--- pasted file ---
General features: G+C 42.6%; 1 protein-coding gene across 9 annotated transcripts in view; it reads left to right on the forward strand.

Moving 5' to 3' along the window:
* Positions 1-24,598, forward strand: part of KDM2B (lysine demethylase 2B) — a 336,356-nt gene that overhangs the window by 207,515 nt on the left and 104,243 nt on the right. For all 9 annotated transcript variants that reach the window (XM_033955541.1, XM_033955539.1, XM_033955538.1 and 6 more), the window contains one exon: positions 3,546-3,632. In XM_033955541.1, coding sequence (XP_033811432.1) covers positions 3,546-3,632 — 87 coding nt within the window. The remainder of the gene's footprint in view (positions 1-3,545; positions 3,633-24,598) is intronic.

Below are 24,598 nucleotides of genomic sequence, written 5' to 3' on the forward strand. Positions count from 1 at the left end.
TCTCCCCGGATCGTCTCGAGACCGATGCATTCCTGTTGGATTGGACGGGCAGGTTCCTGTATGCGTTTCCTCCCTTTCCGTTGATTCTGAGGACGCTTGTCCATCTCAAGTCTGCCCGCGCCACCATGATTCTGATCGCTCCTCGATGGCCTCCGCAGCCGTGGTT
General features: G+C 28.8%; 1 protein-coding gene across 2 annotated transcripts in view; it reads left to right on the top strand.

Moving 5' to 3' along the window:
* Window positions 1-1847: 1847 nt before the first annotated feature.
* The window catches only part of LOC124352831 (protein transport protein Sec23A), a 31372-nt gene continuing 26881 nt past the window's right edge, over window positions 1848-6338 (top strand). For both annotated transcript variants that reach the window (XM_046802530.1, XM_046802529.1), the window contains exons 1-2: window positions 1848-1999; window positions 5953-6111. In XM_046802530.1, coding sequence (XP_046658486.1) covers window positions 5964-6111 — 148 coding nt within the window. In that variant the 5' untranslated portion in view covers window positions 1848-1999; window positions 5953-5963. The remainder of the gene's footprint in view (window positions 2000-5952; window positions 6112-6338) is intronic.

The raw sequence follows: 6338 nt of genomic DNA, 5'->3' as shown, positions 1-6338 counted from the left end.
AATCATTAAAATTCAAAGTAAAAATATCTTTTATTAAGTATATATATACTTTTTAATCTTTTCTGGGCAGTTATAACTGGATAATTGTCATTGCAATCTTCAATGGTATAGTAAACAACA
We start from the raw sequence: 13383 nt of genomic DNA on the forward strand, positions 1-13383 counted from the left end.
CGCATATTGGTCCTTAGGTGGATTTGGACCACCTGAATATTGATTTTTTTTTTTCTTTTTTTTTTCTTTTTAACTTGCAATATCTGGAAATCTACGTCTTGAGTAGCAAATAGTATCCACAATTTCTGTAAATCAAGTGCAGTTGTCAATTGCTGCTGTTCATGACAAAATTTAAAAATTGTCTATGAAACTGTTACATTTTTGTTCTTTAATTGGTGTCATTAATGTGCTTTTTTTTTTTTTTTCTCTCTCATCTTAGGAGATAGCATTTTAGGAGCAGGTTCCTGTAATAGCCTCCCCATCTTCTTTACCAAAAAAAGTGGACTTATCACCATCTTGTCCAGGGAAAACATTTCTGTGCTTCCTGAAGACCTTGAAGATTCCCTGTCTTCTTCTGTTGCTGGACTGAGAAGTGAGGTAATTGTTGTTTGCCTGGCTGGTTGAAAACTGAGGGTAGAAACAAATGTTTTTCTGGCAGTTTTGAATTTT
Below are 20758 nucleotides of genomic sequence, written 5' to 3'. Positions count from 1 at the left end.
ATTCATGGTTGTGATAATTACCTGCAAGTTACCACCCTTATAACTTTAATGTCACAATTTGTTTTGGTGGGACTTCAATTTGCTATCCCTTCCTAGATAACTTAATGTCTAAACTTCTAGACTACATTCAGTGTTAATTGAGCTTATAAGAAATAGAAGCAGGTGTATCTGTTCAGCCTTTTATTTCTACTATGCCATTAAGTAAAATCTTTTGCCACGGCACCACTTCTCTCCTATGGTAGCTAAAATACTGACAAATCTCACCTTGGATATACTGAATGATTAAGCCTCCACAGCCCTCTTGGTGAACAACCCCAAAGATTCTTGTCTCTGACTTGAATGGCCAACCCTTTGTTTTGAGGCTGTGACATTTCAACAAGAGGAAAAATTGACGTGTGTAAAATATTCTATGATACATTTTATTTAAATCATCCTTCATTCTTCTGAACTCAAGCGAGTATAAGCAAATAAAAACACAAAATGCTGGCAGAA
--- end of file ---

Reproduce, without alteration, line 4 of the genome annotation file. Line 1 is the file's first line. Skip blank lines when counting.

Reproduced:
Below are 24,598 nucleotides of genomic sequence, written 5' to 3' on the forward strand. Positions count from 1 at the left end.